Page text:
The arsenicals generally analogous to H were of course the Lewisites. Many other arsenical CW agents were proposed but IIRC not as vesicants per se.

I have never heard of any phosphorus "mustard". Any P analog of H would be pyrophoric and any P analog of HN3 would oxidize to the phosphine oxide. Ditto for P analogs of the L series.

If you want a nasty vesicant then H is still scary, if you want something more exotic, try phosgene oxime.

My recollection is that the other halogen sulfur mustards were dead ends and so were the Se and Te analogs.




Sic gorgeamus a los subjectatus nunc.
View user's profile View All Posts By User
ScienceSquirrel
International Hazard
*****




Posts: 1863
Registered: 18-6-2008
Location: Brittany
Member Is Offline

Mood: Dogs are pets but cats are little furry humans with four feet and self determination! :(

[*] posted on 26-6-2008 at 02:45


Quote:
Originally posted by ScienceSquirrel
Yuzzem, you chemically toipes jest know about about this book stuff.

But them there giant hogweeds seem to have gone out there and made those substituted furocoumarins for themselves :P


http://en.wikipedia.org/wiki/Furocoumarin


On a more sane and sober note I think I should point out that wild parsnip and giant hogweed are moderately closely related species and the genes and biochemical pathways for the synthesis of furocoumarins are probably similar.
View user's profile View All Posts By User
Morgan
International Hazard
*****




Posts: 1560
Registered: 28-12-2010
Member Is Offline

Mood: No Mood

[*] posted on 8-8-2015 at 19:09


I was perusing information on this plant because it happened to be mentioned in an article on my news page.
https://www.youtube.com/watch?v=YrXlVZ172T8
https://www.youtube.com/watch?v=lKMBURu_zig

And there was this article which may or may not be all that important.

"There may be higher quantities of furocoumarins in fresh fruits with peel and pulp than in processed juices."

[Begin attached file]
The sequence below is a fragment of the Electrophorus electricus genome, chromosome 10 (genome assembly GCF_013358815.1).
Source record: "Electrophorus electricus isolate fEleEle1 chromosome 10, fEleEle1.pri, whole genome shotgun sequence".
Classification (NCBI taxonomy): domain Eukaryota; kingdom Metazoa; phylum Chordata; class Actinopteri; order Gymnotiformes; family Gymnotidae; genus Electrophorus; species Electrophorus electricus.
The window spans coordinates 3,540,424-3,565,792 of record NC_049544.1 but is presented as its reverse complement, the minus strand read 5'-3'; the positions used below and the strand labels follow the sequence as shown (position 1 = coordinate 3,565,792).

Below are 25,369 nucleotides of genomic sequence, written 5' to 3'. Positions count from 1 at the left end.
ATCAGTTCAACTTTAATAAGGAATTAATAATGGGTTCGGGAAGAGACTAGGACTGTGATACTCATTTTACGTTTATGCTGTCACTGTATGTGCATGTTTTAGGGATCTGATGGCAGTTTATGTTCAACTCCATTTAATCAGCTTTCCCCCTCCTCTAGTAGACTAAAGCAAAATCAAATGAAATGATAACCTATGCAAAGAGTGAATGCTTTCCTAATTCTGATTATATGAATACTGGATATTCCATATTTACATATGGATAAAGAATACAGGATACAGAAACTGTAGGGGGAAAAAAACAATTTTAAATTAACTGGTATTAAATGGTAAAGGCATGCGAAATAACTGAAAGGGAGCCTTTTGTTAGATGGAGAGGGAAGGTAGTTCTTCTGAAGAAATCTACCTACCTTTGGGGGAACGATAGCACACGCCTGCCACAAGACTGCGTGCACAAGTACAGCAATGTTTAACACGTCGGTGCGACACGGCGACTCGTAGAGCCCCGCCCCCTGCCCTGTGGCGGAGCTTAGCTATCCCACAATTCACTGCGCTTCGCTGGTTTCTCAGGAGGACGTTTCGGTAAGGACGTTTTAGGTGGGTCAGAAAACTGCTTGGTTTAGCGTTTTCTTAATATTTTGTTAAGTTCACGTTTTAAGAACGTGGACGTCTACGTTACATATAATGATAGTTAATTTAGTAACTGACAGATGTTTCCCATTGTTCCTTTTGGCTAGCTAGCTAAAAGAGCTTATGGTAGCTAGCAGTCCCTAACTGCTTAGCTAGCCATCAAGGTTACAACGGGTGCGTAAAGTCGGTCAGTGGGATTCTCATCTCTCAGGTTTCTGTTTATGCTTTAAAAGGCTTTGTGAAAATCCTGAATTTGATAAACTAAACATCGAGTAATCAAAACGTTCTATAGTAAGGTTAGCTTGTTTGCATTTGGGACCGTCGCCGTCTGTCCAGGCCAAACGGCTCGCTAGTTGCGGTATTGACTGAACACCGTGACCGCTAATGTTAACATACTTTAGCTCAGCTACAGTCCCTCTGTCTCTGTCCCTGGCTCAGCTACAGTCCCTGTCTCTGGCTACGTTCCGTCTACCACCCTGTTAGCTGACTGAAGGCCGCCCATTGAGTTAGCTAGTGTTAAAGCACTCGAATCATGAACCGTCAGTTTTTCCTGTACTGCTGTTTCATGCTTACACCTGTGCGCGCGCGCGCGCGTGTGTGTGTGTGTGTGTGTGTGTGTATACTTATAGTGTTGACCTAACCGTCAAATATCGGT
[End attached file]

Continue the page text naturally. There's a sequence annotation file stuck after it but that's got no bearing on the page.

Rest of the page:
https://news.brown.edu/articles/2015/06/citrus
View user's profile View All Posts By User
kecskesajt
National Hazard
****




Posts: 299
Registered: 7-12-2014
Location: Hungary
Member Is Offline

Mood: No Mood

[*] posted on 8-8-2015 at 20:38


Giant hogweed is painful enoung to be a warfare agent :mad:
Last year I had experience with one.
View user's profile View All Posts By User
halogen
National Hazard
****




Posts: 372
Registered: 18-4-2004
Member Is Offline

Mood: No Mood

[*] posted on 16-8-2015 at 14:50


A White man stained himself Black with psoralen in the late 50s, went to the South, and wrote a book about this.



F. de Lalande and M. Prud'homme showed that a mixture of boric oxide and sodium chloride is decomposed in a stream of dry air or oxygen at a red heat with the evolution of chlorine.
View user's profile View All Posts By User
ave369
Eastern European Lady of Mad Science
*****




Posts: 568
Registered: 8-7-2015
Location: Another goddamn town in Russia
Member Is Offline

Mood: No Mood

[*] posted on 19-8-2015 at 02:06


Quote: Originally posted by kecskesajt  
Giant hogweed is painful enoung to be a warfare agent :mad:
Last year I had experience with one.


This plant monster is extremely common in Central and Northern Russia, where it is known as "Stalin's revenge". One plant even grows in my garden, despite my best attempts to get rid of it. Right now I've tried to entomb its roots under an iron drum lid to prevent another iteration of hogweed growing from them.
View user's profile View All Posts By User
Morgan
International Hazard
*****




Posts: 1560
Registered: 28-12-2010
Member Is Offline

Mood: No Mood

[*] posted on 19-4-2016 at 05:20


Quote: Originally posted by Morgan  
I was perusing information on this plant because it happened to be mentioned in an article on my news page.